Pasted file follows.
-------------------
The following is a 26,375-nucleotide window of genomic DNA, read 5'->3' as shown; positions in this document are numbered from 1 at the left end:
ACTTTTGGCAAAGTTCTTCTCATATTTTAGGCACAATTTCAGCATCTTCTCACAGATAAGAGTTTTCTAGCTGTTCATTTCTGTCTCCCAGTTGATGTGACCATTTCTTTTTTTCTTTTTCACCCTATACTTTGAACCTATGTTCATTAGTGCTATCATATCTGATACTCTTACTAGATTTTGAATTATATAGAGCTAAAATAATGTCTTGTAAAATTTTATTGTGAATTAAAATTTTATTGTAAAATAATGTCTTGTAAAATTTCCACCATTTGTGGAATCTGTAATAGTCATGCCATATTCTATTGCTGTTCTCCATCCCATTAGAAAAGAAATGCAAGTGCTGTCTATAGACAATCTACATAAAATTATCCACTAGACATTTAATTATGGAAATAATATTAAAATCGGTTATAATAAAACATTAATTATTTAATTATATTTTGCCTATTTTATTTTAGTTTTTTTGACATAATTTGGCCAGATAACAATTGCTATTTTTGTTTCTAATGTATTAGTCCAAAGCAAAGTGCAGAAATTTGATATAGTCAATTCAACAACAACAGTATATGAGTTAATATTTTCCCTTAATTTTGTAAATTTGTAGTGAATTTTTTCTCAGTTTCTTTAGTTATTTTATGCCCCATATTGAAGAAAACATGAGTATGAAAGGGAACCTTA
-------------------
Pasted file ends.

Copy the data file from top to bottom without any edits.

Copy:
The following is a 26,375-nucleotide window of genomic DNA, read 5'->3' as shown; positions in this document are numbered from 1 at the left end:
ACTTTTGGCAAAGTTCTTCTCATATTTTAGGCACAATTTCAGCATCTTCTCACAGATAAGAGTTTTCTAGCTGTTCATTTCTGTCTCCCAGTTGATGTGACCATTTCTTTTTTTCTTTTTCACCCTATACTTTGAACCTATGTTCATTAGTGCTATCATATCTGATACTCTTACTAGATTTTGAATTATATAGAGCTAAAATAATGTCTTGTAAAATTTTATTGTGAATTAAAATTTTATTGTAAAATAATGTCTTGTAAAATTTCCACCATTTGTGGAATCTGTAATAGTCATGCCATATTCTATTGCTGTTCTCCATCCCATTAGAAAAGAAATGCAAGTGCTGTCTATAGACAATCTACATAAAATTATCCACTAGACATTTAATTATGGAAATAATATTAAAATCGGTTATAATAAAACATTAATTATTTAATTATATTTTGCCTATTTTATTTTAGTTTTTTTGACATAATTTGGCCAGATAACAATTGCTATTTTTGTTTCTAATGTATTAGTCCAAAGCAAAGTGCAGAAATTTGATATAGTCAATTCAACAACAACAGTATATGAGTTAATATTTTCCCTTAATTTTGTAAATTTGTAGTGAATTTTTTCTCAGTTTCTTTAGTTATTTTATGCCCCATATTGAAGAAAACATGAGTATGAAAGGGAACCTTA